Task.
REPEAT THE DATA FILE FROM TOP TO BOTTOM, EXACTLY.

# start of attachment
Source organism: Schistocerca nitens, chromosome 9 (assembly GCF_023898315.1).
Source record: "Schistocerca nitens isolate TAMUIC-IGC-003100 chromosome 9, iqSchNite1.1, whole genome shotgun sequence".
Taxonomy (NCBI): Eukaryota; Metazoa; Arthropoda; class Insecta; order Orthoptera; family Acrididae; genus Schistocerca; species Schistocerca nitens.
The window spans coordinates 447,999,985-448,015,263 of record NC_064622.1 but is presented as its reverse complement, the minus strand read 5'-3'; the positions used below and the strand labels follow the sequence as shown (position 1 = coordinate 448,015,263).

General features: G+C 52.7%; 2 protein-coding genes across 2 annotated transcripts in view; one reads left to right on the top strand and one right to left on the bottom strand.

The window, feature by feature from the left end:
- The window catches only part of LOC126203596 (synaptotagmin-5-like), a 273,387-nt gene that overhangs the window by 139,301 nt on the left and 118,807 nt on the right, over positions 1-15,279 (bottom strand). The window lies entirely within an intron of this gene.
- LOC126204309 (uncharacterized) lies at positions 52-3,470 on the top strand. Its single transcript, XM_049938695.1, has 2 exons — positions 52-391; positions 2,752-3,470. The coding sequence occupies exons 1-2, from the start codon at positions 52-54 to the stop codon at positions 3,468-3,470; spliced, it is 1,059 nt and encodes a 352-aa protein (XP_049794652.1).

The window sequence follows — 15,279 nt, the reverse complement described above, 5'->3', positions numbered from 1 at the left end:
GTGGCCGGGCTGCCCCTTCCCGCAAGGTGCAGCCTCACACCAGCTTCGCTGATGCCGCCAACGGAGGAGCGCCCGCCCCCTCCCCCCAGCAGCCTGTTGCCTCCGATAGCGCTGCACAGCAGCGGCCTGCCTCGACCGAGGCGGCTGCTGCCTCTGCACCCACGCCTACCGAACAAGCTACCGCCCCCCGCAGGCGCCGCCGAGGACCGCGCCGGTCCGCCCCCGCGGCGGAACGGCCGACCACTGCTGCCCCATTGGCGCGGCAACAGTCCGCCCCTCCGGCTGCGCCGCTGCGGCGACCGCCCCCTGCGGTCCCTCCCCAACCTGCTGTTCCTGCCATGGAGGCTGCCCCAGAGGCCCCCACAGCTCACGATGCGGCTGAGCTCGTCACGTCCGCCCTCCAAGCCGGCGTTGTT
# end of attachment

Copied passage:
Source organism: Schistocerca nitens, chromosome 9 (assembly GCF_023898315.1).
Source record: "Schistocerca nitens isolate TAMUIC-IGC-003100 chromosome 9, iqSchNite1.1, whole genome shotgun sequence".
Taxonomy (NCBI): Eukaryota; Metazoa; Arthropoda; class Insecta; order Orthoptera; family Acrididae; genus Schistocerca; species Schistocerca nitens.
The window spans coordinates 447,999,985-448,015,263 of record NC_064622.1 but is presented as its reverse complement, the minus strand read 5'-3'; the positions used below and the strand labels follow the sequence as shown (position 1 = coordinate 448,015,263).

General features: G+C 52.7%; 2 protein-coding genes across 2 annotated transcripts in view; one reads left to right on the top strand and one right to left on the bottom strand.

The window, feature by feature from the left end:
- The window catches only part of LOC126203596 (synaptotagmin-5-like), a 273,387-nt gene that overhangs the window by 139,301 nt on the left and 118,807 nt on the right, over positions 1-15,279 (bottom strand). The window lies entirely within an intron of this gene.
- LOC126204309 (uncharacterized) lies at positions 52-3,470 on the top strand. Its single transcript, XM_049938695.1, has 2 exons — positions 52-391; positions 2,752-3,470. The coding sequence occupies exons 1-2, from the start codon at positions 52-54 to the stop codon at positions 3,468-3,470; spliced, it is 1,059 nt and encodes a 352-aa protein (XP_049794652.1).

The window sequence follows — 15,279 nt, the reverse complement described above, 5'->3', positions numbered from 1 at the left end:
GTGGCCGGGCTGCCCCTTCCCGCAAGGTGCAGCCTCACACCAGCTTCGCTGATGCCGCCAACGGAGGAGCGCCCGCCCCCTCCCCCCAGCAGCCTGTTGCCTCCGATAGCGCTGCACAGCAGCGGCCTGCCTCGACCGAGGCGGCTGCTGCCTCTGCACCCACGCCTACCGAACAAGCTACCGCCCCCCGCAGGCGCCGCCGAGGACCGCGCCGGTCCGCCCCCGCGGCGGAACGGCCGACCACTGCTGCCCCATTGGCGCGGCAACAGTCCGCCCCTCCGGCTGCGCCGCTGCGGCGACCGCCCCCTGCGGTCCCTCCCCAACCTGCTGTTCCTGCCATGGAGGCTGCCCCAGAGGCCCCCACAGCTCACGATGCGGCTGAGCTCGTCACGTCCGCCCTCCAAGCCGGCGTTGTT